Navajo Nation Eyes Renaming US Highway After Late Senator
Some Navajo Nation officials want New Mexico to rename a U.S. highway after one of the longest-serving Native American lawmakers in U.S. history.
A Navajo Nation legislative committee is requesting that New Mexico Gov. Michelle Lujan Grisham name U.S. 491 in honor of the late state Sen. John Pinto, the Farmington Daily Times reports .
Pinto, who died in May at 94, had long sought to turn the deadly U.S. 666 into a four-lane highway and to change its name to U.S. 491.
The road was nicknamed the "Devil's Highway" because of the significance the number 666 has for many Christian evangelicals and because of the number of people killed in traffic crashes. The highway is featured in the movies "Natural Born Killers" and "Repo Man."
The highway was named one of the 20 most dangerous in the country in 1997.
Pinto was among the state legislators and Navajo leaders who lobbied for the name change. Now, Navajo Nation Council Delegate Mark Freeland is sponsoring a bill to honor Pinto and memorialize his legacy by adding Pinto's name to signage.
"It'll be an ultimate tribute to him," he said. "I hope the state gives it some consideration."
U.S. 491 stretches about 195 miles (310 kilometers) from Gallup, New Mexico, through Colorado to Monticello, Utah.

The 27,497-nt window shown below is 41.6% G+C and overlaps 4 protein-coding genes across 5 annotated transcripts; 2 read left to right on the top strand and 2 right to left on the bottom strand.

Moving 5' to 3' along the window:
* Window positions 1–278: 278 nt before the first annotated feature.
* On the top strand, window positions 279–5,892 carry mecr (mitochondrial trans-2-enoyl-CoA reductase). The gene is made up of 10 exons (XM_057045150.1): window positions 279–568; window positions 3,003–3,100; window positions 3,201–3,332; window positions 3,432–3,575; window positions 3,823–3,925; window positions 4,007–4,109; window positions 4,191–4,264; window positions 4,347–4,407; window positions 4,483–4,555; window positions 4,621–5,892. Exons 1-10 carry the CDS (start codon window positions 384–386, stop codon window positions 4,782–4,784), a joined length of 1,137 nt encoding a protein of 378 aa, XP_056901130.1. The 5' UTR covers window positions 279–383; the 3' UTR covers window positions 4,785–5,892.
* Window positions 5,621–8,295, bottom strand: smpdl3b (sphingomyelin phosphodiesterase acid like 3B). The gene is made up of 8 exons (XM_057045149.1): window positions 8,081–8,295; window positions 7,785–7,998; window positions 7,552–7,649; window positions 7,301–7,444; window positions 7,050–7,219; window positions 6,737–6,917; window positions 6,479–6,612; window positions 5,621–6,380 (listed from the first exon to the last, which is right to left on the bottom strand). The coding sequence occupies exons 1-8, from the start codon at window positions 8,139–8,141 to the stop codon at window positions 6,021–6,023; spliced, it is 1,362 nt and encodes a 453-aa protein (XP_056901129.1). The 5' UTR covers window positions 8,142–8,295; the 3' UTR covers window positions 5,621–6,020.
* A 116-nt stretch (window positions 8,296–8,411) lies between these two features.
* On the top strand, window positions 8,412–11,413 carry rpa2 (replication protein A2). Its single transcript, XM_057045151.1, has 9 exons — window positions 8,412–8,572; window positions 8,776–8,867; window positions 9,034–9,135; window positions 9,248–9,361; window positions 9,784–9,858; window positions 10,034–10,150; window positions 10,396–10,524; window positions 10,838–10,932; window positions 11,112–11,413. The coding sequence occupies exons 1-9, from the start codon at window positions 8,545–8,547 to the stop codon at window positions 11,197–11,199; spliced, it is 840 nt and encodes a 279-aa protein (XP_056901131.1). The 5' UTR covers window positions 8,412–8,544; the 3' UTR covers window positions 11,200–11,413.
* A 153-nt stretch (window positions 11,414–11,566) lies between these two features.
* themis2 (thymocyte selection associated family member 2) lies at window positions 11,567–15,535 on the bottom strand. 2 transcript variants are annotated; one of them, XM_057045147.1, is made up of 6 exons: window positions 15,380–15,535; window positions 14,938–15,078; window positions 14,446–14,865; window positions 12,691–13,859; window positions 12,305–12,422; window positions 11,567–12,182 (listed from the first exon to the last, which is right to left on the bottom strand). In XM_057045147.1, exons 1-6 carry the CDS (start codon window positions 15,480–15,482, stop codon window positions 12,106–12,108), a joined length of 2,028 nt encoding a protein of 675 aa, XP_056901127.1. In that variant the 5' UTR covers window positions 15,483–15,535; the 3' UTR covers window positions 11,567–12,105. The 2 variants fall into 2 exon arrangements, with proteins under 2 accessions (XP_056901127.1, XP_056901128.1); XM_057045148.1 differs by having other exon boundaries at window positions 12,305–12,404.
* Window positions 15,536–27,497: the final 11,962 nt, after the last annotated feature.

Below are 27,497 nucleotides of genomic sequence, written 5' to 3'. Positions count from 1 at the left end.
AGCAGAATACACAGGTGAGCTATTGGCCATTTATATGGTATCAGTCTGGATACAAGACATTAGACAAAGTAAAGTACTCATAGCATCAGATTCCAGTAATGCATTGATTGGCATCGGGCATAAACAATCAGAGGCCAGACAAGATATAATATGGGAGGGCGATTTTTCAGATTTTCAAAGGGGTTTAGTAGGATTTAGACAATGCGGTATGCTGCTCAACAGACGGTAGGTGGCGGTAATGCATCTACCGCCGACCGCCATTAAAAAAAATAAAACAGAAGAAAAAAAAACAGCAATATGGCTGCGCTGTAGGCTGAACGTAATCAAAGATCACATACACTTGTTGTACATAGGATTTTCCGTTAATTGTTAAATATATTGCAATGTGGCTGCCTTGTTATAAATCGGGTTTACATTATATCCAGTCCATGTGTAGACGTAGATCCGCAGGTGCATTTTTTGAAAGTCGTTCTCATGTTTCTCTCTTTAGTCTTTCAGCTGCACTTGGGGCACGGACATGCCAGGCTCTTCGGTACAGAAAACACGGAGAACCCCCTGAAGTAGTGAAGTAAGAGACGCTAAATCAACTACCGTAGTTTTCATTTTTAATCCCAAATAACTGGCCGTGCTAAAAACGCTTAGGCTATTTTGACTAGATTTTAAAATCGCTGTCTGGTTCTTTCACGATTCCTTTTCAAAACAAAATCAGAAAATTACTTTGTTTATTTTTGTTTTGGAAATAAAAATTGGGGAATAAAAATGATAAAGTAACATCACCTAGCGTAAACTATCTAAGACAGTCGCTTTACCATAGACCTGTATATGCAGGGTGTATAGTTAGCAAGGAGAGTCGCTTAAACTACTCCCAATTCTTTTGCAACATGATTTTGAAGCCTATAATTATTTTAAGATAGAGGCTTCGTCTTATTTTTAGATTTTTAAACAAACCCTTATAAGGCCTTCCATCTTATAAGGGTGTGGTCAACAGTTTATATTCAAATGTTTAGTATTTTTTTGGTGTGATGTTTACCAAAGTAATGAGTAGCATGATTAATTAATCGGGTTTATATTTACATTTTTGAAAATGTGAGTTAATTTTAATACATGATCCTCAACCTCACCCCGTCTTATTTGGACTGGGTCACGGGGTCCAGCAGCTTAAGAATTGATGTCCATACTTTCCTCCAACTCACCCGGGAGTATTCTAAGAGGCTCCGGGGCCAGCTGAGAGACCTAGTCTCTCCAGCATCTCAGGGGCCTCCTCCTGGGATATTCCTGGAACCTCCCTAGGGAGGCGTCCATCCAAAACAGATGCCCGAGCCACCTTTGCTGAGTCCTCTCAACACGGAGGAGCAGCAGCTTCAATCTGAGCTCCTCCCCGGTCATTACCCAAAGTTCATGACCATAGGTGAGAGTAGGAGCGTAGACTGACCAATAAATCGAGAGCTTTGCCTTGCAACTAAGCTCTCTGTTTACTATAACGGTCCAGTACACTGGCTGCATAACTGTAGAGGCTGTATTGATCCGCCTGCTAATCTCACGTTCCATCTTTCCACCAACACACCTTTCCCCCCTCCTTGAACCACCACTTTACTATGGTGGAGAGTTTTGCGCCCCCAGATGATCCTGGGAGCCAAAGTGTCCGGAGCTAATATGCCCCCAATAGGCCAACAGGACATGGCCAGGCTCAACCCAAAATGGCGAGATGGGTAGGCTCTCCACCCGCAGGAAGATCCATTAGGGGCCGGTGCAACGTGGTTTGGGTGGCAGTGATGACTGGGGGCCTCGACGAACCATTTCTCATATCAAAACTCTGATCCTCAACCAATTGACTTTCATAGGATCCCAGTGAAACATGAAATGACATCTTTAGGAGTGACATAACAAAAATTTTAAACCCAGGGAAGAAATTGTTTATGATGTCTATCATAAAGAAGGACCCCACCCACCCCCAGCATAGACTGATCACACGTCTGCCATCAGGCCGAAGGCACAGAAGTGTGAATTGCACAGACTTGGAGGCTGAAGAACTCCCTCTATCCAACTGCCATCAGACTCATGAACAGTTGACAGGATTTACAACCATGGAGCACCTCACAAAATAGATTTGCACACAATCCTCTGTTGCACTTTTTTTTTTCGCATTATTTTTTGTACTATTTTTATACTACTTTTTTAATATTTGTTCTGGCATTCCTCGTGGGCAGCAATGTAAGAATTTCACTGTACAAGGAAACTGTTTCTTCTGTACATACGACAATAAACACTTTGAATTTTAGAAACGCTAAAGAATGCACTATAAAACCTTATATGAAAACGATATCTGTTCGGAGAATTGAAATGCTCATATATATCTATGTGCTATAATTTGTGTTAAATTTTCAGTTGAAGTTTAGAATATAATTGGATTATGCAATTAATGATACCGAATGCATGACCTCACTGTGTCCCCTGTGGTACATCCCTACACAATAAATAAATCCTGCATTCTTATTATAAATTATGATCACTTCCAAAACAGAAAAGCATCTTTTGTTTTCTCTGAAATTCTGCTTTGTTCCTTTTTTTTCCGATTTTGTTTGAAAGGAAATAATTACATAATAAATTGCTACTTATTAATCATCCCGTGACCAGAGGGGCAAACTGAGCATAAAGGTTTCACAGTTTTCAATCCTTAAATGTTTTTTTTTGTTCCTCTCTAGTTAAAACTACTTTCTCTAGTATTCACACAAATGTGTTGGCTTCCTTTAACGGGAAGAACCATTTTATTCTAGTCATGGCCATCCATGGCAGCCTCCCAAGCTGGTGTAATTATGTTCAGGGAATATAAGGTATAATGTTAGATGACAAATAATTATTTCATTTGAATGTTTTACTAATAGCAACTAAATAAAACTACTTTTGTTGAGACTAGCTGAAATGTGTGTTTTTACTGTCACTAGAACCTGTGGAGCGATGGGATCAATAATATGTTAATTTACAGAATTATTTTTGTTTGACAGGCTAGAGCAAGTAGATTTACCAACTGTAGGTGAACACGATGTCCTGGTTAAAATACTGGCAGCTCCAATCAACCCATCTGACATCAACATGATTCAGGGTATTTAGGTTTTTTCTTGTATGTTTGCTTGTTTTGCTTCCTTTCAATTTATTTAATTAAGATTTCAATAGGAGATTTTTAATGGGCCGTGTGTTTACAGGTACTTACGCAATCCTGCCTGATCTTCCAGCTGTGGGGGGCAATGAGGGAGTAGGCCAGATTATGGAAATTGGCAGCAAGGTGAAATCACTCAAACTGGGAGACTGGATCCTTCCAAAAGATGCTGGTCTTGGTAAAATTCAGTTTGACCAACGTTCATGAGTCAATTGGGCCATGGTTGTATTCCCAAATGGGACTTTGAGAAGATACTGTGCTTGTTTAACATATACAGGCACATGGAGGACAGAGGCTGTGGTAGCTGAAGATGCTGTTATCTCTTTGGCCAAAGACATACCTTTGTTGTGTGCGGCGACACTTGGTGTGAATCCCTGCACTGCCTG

Pinto was a Navajo Code Talker during World War II and served over four decades in the state Legislature. The tribe celebrated the hundreds of Navajos who served as radiomen in the war during an annual event Wednesday that included a parade, speech and a gourd dance.
Lujan Grisham's office stopped short of endorsing the proposal for the highway last week but signaled the governor would be open to the discussion.
"The governor certainly recognizes the need to appropriately honor a singular public servant and statesman like Sen. Pinto and will always be open to exploring ways to do that," spokesman Tripp Stelnicki said.
Any renaming of the highway would involve a formal request and a formal proposal written up by the department, said Marisa Maez, a spokeswoman for the New Mexico Department of Transportation. It would be then have to be presented to a state commission and approved by the Navajo Nation Council.